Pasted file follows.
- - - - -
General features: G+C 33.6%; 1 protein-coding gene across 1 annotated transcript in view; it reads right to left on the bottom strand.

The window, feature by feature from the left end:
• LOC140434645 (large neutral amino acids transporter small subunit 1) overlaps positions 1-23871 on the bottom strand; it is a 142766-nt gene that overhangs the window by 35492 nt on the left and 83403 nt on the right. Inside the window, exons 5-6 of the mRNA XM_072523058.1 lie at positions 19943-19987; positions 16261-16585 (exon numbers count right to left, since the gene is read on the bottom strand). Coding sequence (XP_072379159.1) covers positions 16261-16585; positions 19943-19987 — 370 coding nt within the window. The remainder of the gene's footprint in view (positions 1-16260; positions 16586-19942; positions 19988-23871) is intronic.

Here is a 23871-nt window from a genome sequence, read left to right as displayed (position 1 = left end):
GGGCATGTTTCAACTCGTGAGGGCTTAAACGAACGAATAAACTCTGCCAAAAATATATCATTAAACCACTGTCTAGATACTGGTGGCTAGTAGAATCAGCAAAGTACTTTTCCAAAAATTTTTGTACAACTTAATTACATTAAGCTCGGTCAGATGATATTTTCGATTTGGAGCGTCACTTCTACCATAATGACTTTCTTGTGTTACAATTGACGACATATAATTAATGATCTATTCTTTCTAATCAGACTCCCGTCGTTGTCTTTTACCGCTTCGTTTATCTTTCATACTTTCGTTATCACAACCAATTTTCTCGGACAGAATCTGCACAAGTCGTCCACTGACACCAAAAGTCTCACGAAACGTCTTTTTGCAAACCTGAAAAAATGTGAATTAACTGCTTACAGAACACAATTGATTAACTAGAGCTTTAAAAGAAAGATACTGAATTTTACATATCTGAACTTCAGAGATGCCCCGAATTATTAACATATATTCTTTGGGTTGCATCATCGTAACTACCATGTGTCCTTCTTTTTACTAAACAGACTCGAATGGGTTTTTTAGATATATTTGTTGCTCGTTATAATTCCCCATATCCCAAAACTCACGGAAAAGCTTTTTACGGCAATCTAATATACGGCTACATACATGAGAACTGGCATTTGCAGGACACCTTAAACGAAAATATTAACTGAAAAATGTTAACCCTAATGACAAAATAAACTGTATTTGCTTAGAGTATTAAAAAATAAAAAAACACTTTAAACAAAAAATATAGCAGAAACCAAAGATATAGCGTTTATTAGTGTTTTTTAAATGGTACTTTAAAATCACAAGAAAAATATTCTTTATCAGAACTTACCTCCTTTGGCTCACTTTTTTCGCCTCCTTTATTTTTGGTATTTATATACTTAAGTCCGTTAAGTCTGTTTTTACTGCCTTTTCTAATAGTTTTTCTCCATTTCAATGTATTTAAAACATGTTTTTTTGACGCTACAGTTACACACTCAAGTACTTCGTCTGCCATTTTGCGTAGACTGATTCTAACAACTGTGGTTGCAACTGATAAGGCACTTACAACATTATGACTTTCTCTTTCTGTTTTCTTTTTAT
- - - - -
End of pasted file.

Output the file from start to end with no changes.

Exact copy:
General features: G+C 33.6%; 1 protein-coding gene across 1 annotated transcript in view; it reads right to left on the bottom strand.

The window, feature by feature from the left end:
• LOC140434645 (large neutral amino acids transporter small subunit 1) overlaps positions 1-23871 on the bottom strand; it is a 142766-nt gene that overhangs the window by 35492 nt on the left and 83403 nt on the right. Inside the window, exons 5-6 of the mRNA XM_072523058.1 lie at positions 19943-19987; positions 16261-16585 (exon numbers count right to left, since the gene is read on the bottom strand). Coding sequence (XP_072379159.1) covers positions 16261-16585; positions 19943-19987 — 370 coding nt within the window. The remainder of the gene's footprint in view (positions 1-16260; positions 16586-19942; positions 19988-23871) is intronic.

Here is a 23871-nt window from a genome sequence, read left to right as displayed (position 1 = left end):
GGGCATGTTTCAACTCGTGAGGGCTTAAACGAACGAATAAACTCTGCCAAAAATATATCATTAAACCACTGTCTAGATACTGGTGGCTAGTAGAATCAGCAAAGTACTTTTCCAAAAATTTTTGTACAACTTAATTACATTAAGCTCGGTCAGATGATATTTTCGATTTGGAGCGTCACTTCTACCATAATGACTTTCTTGTGTTACAATTGACGACATATAATTAATGATCTATTCTTTCTAATCAGACTCCCGTCGTTGTCTTTTACCGCTTCGTTTATCTTTCATACTTTCGTTATCACAACCAATTTTCTCGGACAGAATCTGCACAAGTCGTCCACTGACACCAAAAGTCTCACGAAACGTCTTTTTGCAAACCTGAAAAAATGTGAATTAACTGCTTACAGAACACAATTGATTAACTAGAGCTTTAAAAGAAAGATACTGAATTTTACATATCTGAACTTCAGAGATGCCCCGAATTATTAACATATATTCTTTGGGTTGCATCATCGTAACTACCATGTGTCCTTCTTTTTACTAAACAGACTCGAATGGGTTTTTTAGATATATTTGTTGCTCGTTATAATTCCCCATATCCCAAAACTCACGGAAAAGCTTTTTACGGCAATCTAATATACGGCTACATACATGAGAACTGGCATTTGCAGGACACCTTAAACGAAAATATTAACTGAAAAATGTTAACCCTAATGACAAAATAAACTGTATTTGCTTAGAGTATTAAAAAATAAAAAAACACTTTAAACAAAAAATATAGCAGAAACCAAAGATATAGCGTTTATTAGTGTTTTTTAAATGGTACTTTAAAATCACAAGAAAAATATTCTTTATCAGAACTTACCTCCTTTGGCTCACTTTTTTCGCCTCCTTTATTTTTGGTATTTATATACTTAAGTCCGTTAAGTCTGTTTTTACTGCCTTTTCTAATAGTTTTTCTCCATTTCAATGTATTTAAAACATGTTTTTTTGACGCTACAGTTACACACTCAAGTACTTCGTCTGCCATTTTGCGTAGACTGATTCTAACAACTGTGGTTGCAACTGATAAGGCACTTACAACATTATGACTTTCTCTTTCTGTTTTCTTTTTAT